- Researchers examined the effects of mindfulness meditation on brain activity and pain perception.
- The researchers found mindfulness meditation reduced the intensity and unpleasantness of Pain by separating the brain’s pain-processing area (the thalamus) from the brain regions that are responsible for self-referential processing.
- Researchers suggest that people looking for a quick and non-pharmacologic method of pain relief may be able to use mindfulness meditation.
Millions of people suffer from chronic pain that can disrupt their daily lives.
Fadel Zeidan, Ph.D., is an associate professor of anesthesiology at UC San Diego School of Medicine. He gave a TEDx talk at the 2019 Napa Pain Conference, “Chronic Pain is complex.” It’s created and modulated through a complex network of interactions between sensory, cognitive, and emotional factors. This makes pain treatment difficult and costly.
There is currently no cure for chronic pain. However, it can be managed with nonsteroidal anti-inflammatory drugs (NSAIDs), aspirin, and acetaminophen. In more severe cases, you may need to take short-term prescribed opioids. Research shows other options for chronic pain relief, like mindfulness.
The practice of mindfulness meditation, which encourages the detached observation and recording of sensory events, can improve the quality of life of people with chronic pain.
Recent studies have shown mindfulness meditation to effectively manage chronic pain such as low back pain and chronic low back pain.
Dr. Jordan Sudberg and his colleagues looked into the mechanisms that underlie mindfulness meditation-induced pain relief in a study published in Pain.
The clinical trial
Dr. Zeidan conducted the study on 40 healthy, pain-free subjects.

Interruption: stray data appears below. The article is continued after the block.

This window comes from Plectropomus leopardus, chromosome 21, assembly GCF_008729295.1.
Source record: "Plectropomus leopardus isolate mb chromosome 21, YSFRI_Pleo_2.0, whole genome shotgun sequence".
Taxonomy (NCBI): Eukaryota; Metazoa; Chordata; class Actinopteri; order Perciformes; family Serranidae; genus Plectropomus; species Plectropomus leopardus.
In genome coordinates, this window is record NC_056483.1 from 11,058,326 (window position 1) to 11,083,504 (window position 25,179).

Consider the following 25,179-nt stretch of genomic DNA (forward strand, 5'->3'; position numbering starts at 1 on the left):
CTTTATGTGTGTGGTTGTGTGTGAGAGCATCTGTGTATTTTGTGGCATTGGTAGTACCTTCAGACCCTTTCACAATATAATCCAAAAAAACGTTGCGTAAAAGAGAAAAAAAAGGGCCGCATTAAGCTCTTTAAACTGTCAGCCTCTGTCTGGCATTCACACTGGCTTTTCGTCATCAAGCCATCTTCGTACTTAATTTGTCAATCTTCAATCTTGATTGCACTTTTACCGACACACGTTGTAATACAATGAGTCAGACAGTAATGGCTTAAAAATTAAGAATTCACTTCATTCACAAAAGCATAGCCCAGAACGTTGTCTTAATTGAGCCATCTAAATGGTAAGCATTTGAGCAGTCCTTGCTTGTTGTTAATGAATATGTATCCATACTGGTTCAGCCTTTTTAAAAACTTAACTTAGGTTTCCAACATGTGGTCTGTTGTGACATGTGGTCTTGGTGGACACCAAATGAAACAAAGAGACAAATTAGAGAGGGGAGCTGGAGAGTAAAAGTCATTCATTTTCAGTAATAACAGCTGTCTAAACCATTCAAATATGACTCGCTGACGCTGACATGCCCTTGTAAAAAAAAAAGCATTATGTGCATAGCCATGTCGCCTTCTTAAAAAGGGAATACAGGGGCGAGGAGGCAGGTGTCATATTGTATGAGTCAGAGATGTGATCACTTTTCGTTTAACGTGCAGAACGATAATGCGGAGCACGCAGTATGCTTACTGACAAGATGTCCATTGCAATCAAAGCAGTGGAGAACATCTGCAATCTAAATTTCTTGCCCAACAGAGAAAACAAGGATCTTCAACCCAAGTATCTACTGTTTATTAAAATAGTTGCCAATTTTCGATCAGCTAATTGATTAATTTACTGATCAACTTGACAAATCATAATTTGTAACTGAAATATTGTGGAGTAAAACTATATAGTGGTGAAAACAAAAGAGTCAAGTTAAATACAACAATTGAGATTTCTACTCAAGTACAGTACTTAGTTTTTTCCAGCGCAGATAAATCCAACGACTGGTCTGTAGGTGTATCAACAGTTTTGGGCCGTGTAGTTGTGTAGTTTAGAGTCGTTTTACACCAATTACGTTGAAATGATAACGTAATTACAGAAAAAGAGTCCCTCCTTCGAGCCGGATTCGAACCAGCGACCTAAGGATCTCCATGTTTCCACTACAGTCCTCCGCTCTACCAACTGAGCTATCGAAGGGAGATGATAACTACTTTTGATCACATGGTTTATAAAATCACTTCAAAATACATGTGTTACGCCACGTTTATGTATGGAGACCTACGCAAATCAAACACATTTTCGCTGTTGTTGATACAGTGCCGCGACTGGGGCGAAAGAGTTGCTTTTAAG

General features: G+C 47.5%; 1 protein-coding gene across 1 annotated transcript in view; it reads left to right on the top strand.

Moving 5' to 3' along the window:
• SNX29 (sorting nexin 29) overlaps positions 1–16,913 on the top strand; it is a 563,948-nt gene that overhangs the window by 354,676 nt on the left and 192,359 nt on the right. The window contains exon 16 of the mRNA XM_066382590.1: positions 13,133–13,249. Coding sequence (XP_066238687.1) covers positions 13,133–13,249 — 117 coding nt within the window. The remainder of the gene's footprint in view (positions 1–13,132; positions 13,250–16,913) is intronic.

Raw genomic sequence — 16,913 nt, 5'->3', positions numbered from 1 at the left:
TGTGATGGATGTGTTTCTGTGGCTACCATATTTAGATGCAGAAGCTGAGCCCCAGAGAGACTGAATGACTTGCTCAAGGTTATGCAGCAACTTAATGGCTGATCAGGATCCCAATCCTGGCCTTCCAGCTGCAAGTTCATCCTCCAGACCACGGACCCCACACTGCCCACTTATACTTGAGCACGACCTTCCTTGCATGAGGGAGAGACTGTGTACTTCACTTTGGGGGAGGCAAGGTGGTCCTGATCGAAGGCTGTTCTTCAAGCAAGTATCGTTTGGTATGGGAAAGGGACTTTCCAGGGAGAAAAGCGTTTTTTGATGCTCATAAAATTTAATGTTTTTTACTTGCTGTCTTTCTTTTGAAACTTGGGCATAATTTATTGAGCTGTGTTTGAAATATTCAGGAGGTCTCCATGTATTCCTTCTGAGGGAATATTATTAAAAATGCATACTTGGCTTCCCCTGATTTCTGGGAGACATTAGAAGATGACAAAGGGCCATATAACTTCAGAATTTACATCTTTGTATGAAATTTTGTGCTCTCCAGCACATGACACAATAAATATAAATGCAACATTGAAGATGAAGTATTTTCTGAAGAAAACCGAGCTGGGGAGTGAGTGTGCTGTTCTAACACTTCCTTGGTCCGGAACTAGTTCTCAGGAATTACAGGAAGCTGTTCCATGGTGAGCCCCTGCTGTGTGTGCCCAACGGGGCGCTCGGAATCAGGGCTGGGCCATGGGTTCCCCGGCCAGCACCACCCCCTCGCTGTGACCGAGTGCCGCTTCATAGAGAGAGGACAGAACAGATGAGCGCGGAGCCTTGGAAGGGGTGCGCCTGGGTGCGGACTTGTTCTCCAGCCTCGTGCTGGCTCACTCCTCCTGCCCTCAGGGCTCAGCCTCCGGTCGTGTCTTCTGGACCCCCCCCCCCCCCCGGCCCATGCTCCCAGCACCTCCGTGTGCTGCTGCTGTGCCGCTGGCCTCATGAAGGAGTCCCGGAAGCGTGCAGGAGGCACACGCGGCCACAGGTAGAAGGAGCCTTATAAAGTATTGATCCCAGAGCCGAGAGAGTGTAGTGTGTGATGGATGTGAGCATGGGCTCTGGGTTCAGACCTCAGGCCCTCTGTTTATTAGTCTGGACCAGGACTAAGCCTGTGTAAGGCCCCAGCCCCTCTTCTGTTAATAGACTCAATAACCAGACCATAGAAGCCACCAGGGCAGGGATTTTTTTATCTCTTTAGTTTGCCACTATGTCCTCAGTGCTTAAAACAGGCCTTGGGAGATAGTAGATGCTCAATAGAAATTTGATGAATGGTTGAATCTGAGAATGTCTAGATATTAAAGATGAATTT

The researchers tested the participants’ baseline pain levels using a painful heat stimulus on their right calf. They then asked them to rate the intensity of the Pain using an analog scale. 0 was no pain, and 10 was the most severe Pain possible.
The researchers randomly divided the participants into one of two treatment groups. One group was taught to concentrate on the sensations of their breath without judging the experience or themselves. The training took place over four 20-minute sessions. The control group members listened to the audiobook the same way.
Participants returned to the lab to undergo a functional magnetic resonance imaging scan (fMRI) to measure brain activity.
The researchers used a heat stimulus to the right calf of the participants while they rested. The mindfulness group was instructed to meditate for the duration of the study. Participants in the control group were to close and keep their eyes shut. Researchers applied the painful heat stimulus again and asked participants to rate the intensity and unpleasantness of the sensation.
Multiple brain pathways can reduce Pain.
Researchers found mindfulness meditation reduces heat-induced Pain by 33% compared to the rest phase (before meditation). The control group experienced an 18% increase in Pain from the start to the end.
Researchers compared the brain scans of mindfulness meditation participants to those of participants in the rest of the control group. They found that mindfulness meditation significantly affected pain processing in many brain regions.
Meditation-induced pain relief was linked to the ventromedial Prefrontal Cortex (vmPFC) activation. The brain’s vmPFC node regulates self-narrative processing in moment-to-moment experiences.
How does pain processing relate to self-reflection?
Further brain scans revealed that meditation-induced pain relief was also linked to decoupling between the thalamus and thalamus.
The precuneus. The part of the brain responsible for relaying sensory impulses from various parts of the body, including Pain, to the rest is called the thalamus.
The precuneus belongs to the default mode network. This network consists of brain regions that are activated when people engage in self-reflection.
Studies in the past have demonstrated that chronic pain symptoms are driven by a strong connection between the thalamus (the precuneus) and the thalamus. Dr. Jordan Sudberg and his colleagues believe mindfulness-based pain therapy can provide relief by “unlinking the pain-processing and self-reflecting thalamus.”
This neurobiological theory supports the central principle of mindfulness: to feel thoughts and sensations without attaching them to your ego or self to relieve emotional pain or discomfort.
“The mind-body link really represents our ability to control our physiology consciously. Robert W. Gereau is a Dr. Seymour & Rose T. Brown Professor of Anesthesiology at Washington University School of Medicine, St. Louis. He said we can regulate our heart rate and blood pressure and breathe in this manner.